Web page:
Vancouver Opera

Beethoven's Fidelio

Dates and Venue 22, 25, 27, 29 March 2008 @ 7.30 pm | Queen Elizabeth Theatre

Florestan Richard Margison Leonore Carol Wilson Don Pizarro Tom Fox Rocco John Cheek Marzelline Robyn Driedger-Klassen Jacquino Colin Ainsworth Don Fernando Alain Coulombe First Prisoner John Arsenault Second Prisoner Calvin Powell

Conductor Jonathan Darlington Director Dejan Miladinovic

Reviewer J H Stape

Beethoven's only opera, Fidelio (1805/1814), about the longing for freedom and its achievement through love and sympathy, is given an updated setting in this production, from Milwaukee's Florentine Opera, moved from a vaguely Napoleonic Spain to the days of the collapse of the Berlin Wall in November 1989.

With an impressive cast, incandescent direction from the pit, and a relentlessly compelling "concept," this is a "must-see" performance for anyone interested in opera as music theatre. Vancouver Opera gets it right on all counts.

And updates are tricky, even finicky, by nature, needing to avoid mere gimmickry, on the one hand, and to justify their existence on the other. This production largely succeeds on both counts, though there are a couple lapses in taste.

Fernando the liberator at the opera's close comes across more as a smarmy politician at a photo-op -- photojournalism is one of the production's contemporary motifs -- than the breaker of tyranny's chains. Another mis-step is the distracting image projections of the two leads frolicking in an identifiable Stanley Park during Lenore/Fidelio's great first act aria.

But cavils aside, this is an intelligent staging (and a Serb, Director Dejan Miladinovic certainly knows his fascism firsthand), brilliantly lit, and powerfully mounted, with top-drawer musical values. Maestro Darlington long ago made the Vancouver Orchestra his special baby, and he leads it in a shimmering performance of fine nuance.

The assembled cast acts and sings its collective heart out. Canadian superstar tenor Richard Margison offers a towering Florestan, his entrance in the second act simply breathtaking and his work throughout distinguished. American soprano Carol Wilson in the title-role, no stranger to VO productions, is a no less compelling Leonore, committed and in fine voice, playing the trouser role to the hilt and then the vulnerable wife, deeply moved and deeply moving.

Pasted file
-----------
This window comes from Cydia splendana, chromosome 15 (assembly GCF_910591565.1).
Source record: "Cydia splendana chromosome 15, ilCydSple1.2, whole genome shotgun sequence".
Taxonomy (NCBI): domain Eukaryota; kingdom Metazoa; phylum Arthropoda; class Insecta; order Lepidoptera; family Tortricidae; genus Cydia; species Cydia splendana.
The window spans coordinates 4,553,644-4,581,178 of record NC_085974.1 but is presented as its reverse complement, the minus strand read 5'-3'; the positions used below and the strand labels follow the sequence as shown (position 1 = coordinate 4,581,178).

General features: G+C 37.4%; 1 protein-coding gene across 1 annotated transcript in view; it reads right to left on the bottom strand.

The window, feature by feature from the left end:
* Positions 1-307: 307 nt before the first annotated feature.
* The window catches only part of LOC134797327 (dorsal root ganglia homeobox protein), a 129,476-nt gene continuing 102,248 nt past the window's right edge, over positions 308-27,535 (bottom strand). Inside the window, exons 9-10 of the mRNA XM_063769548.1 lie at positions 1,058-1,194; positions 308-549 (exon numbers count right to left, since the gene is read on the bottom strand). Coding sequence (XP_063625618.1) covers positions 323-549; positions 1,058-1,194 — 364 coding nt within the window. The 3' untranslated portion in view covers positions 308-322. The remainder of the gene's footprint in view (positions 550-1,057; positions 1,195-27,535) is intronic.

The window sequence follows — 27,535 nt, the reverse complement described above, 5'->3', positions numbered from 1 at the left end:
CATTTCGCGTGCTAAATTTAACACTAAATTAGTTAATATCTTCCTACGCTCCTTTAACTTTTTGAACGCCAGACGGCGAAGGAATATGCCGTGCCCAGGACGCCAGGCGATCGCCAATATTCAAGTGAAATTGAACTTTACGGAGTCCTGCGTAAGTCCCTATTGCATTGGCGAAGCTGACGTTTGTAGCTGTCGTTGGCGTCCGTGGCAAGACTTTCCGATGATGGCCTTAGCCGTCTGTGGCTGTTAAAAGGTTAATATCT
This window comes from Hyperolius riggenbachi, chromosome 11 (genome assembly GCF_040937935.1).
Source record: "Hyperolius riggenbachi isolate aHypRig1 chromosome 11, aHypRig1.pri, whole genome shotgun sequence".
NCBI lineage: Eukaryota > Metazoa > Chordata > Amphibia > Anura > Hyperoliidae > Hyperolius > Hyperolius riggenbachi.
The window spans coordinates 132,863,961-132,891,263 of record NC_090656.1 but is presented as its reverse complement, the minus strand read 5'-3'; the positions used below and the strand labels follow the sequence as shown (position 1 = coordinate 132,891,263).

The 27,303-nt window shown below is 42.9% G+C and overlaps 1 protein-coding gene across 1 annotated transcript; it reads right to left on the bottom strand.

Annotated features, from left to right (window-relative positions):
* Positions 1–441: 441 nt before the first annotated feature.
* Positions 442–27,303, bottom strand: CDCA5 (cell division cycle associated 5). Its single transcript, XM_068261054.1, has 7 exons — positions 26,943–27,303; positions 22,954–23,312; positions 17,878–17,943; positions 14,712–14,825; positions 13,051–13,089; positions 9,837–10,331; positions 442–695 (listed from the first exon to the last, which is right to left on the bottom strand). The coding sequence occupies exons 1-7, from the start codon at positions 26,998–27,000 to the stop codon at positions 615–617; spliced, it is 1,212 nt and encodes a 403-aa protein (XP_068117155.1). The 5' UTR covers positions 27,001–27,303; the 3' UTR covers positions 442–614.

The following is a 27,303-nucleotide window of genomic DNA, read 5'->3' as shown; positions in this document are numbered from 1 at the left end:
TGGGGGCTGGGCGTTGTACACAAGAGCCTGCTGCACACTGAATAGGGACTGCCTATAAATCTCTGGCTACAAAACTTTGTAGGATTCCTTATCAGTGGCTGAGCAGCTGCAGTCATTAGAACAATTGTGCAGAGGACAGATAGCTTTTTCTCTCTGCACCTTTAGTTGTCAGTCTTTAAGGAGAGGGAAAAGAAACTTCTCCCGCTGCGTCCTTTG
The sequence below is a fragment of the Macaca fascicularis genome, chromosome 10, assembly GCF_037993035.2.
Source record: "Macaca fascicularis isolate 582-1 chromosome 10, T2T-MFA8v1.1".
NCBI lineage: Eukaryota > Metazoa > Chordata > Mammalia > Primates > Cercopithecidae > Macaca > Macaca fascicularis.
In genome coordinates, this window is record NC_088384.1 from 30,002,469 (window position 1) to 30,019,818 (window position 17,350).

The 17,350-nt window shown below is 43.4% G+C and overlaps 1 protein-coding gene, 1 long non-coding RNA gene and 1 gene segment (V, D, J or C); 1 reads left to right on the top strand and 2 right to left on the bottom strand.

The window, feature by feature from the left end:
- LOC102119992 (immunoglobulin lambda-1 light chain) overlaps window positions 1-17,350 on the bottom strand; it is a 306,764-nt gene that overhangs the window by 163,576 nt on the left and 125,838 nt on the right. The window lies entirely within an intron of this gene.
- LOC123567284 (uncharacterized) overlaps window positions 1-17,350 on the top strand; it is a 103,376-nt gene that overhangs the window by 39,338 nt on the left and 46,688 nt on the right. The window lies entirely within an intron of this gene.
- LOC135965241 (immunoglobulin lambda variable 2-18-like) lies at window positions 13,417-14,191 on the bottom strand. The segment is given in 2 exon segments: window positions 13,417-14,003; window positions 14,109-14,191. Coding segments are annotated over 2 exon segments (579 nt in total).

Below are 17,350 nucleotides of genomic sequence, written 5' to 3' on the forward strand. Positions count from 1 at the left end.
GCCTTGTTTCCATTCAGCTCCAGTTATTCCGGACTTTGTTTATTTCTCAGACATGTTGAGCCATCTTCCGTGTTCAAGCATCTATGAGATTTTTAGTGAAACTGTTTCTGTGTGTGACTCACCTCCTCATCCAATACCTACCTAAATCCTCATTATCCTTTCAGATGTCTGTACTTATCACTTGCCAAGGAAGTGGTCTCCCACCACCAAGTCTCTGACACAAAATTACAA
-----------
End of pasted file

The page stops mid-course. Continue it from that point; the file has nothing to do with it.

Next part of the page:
The normative couple Jacquino, a dashingly handsome Colin Ainsworth, and Marzelline, a pretty Robyn Driedger-Klassen, both Canadian, sing German as if to the manor born, their voices fresh and sparkling, and laced with honey, and their stage presences lively and adept.

The dark male voices -- no less than three in this opera -- are commanding: John Cheek's Rocco is both well acted and well sung; Thomas Fox is a powerful tyrant, inhabiting his role thoroughly; and the ever--reliable Alain Coulombe brings authority to his brief but central role as Fernando, the Minister of State for Prisons.

There are, in short, no weak links and several brightly shining stars in this production ... and, then, there is Beethoven, his genius so abundantly manifest in this thrilling music, a paean to the invincibility of the human spirit, that one leaves the theatre with much to ponder and much to wonder about. And how often can you leave any performance saying that?

The melodies linger and the stage picture remains in the memory. (And, please, give us lashings more of European-inspired productions rather than knock-offs of the staid Metropolitan Opera.)

Yawohl, indeed. Vancouver Opera gets it right this time, and even more than that -- this production is no less than a triumph: musically fine, thought-provoking, and superbly brought to life.

© 2008 J H Stape